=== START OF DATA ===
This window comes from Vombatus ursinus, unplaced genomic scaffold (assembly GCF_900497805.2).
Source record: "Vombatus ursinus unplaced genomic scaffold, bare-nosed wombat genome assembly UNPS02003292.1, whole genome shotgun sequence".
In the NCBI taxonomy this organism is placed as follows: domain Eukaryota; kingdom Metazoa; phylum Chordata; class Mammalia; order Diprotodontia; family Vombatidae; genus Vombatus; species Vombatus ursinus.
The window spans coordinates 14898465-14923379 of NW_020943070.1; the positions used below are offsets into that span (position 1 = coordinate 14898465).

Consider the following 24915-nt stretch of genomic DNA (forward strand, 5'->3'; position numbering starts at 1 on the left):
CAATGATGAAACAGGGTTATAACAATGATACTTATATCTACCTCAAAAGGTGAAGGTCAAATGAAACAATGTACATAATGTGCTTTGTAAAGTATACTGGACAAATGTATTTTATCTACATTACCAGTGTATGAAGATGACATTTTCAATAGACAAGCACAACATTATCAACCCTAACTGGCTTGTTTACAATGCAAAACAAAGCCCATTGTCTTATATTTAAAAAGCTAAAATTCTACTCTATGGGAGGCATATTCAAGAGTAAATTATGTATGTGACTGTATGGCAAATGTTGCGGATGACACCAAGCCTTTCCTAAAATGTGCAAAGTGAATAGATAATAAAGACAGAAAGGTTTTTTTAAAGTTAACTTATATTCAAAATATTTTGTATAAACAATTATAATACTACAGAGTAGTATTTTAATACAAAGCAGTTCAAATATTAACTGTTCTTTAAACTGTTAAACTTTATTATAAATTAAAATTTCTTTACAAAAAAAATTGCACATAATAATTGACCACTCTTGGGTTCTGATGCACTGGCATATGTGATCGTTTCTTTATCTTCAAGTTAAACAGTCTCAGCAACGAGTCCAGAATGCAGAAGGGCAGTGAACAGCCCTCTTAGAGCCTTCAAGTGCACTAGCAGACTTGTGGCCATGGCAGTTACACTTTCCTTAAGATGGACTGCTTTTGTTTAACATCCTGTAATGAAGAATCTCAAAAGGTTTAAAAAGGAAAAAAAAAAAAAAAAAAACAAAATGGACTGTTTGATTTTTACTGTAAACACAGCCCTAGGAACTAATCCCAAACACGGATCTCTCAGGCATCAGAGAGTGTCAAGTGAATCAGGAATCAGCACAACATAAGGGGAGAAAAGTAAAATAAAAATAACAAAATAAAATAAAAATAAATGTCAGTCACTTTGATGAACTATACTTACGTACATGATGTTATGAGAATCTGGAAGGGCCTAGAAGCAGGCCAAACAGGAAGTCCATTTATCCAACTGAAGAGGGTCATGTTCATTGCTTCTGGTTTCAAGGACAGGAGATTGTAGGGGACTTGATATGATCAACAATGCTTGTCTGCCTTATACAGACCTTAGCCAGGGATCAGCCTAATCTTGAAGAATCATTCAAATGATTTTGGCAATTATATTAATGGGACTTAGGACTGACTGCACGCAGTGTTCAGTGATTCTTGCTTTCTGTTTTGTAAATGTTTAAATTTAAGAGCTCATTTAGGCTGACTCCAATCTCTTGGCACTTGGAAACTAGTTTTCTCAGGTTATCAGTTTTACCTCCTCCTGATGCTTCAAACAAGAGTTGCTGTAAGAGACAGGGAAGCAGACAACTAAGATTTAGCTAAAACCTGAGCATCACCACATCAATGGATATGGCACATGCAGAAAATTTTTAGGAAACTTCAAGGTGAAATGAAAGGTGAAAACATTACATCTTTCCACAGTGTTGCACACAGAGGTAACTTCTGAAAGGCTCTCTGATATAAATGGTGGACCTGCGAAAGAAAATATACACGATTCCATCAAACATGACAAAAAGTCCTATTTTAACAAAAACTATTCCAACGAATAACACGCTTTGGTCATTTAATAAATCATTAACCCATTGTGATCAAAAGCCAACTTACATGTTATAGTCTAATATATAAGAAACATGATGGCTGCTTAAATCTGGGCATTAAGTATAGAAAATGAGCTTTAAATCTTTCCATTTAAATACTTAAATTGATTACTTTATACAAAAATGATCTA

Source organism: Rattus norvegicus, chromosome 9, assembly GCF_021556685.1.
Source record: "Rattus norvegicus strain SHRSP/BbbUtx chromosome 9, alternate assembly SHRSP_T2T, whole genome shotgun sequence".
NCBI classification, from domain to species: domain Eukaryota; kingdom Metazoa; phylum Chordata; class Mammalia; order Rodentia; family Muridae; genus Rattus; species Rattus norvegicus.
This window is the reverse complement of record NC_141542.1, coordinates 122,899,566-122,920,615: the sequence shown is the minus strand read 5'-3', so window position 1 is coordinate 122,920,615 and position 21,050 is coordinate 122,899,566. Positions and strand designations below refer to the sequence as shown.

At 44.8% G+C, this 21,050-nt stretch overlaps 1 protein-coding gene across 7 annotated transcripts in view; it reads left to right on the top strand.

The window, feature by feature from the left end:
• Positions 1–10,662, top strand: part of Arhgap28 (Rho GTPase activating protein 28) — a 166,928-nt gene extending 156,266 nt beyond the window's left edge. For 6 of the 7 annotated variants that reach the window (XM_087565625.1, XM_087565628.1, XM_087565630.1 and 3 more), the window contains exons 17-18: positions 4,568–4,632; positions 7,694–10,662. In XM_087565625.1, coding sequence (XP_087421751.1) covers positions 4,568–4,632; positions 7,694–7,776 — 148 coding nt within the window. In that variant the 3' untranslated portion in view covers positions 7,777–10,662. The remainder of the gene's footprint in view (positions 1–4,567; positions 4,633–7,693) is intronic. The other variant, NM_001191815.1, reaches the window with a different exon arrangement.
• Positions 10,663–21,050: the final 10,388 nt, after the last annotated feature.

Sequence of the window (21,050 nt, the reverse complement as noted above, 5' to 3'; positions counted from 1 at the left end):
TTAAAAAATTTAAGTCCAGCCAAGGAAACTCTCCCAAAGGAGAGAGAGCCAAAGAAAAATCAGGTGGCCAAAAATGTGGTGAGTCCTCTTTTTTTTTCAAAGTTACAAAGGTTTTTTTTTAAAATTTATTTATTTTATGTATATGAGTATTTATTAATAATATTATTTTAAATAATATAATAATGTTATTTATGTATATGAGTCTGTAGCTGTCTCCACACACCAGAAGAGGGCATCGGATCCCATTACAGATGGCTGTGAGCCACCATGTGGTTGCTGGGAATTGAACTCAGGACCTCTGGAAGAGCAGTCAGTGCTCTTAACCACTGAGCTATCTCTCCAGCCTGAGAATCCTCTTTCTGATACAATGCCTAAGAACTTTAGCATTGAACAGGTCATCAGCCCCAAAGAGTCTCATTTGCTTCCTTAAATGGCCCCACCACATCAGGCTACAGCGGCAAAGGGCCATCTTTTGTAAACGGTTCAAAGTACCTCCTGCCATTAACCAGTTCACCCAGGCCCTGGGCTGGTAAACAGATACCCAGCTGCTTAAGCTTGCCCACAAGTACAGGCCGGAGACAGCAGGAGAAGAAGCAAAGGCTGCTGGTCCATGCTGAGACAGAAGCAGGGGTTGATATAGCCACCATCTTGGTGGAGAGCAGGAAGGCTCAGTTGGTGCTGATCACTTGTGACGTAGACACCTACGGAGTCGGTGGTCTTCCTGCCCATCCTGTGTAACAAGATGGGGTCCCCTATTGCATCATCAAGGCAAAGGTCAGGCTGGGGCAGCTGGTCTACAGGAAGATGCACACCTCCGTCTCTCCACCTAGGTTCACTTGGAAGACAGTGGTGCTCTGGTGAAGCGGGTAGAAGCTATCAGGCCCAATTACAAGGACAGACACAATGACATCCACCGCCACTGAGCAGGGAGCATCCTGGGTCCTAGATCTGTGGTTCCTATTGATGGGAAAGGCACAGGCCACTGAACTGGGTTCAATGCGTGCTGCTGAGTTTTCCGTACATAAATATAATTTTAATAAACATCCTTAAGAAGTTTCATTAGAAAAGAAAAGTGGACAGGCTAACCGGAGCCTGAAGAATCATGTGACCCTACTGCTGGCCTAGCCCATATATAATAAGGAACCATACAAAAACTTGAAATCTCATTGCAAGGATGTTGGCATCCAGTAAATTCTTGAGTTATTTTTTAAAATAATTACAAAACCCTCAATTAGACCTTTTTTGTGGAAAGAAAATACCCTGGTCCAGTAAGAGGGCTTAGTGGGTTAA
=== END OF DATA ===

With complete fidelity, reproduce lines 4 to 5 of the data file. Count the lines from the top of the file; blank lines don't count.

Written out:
The window spans coordinates 14898465-14923379 of NW_020943070.1; the positions used below are offsets into that span (position 1 = coordinate 14898465).

Consider the following 24915-nt stretch of genomic DNA (forward strand, 5'->3'; position numbering starts at 1 on the left):